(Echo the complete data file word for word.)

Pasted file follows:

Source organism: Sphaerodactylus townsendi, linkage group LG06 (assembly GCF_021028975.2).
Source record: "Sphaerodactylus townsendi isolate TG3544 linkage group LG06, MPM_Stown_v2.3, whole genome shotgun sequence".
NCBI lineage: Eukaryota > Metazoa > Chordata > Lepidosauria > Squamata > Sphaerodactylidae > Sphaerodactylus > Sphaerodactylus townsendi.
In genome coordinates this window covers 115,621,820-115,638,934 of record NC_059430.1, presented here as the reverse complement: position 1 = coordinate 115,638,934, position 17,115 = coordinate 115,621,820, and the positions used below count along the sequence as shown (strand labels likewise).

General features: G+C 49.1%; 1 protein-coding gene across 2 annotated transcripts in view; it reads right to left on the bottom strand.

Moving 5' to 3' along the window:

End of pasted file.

Source organism: Sphaerodactylus townsendi, linkage group LG06 (assembly GCF_021028975.2).
Source record: "Sphaerodactylus townsendi isolate TG3544 linkage group LG06, MPM_Stown_v2.3, whole genome shotgun sequence".
NCBI lineage: Eukaryota > Metazoa > Chordata > Lepidosauria > Squamata > Sphaerodactylidae > Sphaerodactylus > Sphaerodactylus townsendi.
In genome coordinates this window covers 115,621,820-115,638,934 of record NC_059430.1, presented here as the reverse complement: position 1 = coordinate 115,638,934, position 17,115 = coordinate 115,621,820, and the positions used below count along the sequence as shown (strand labels likewise).

General features: G+C 49.1%; 1 protein-coding gene across 2 annotated transcripts in view; it reads right to left on the bottom strand.

Moving 5' to 3' along the window: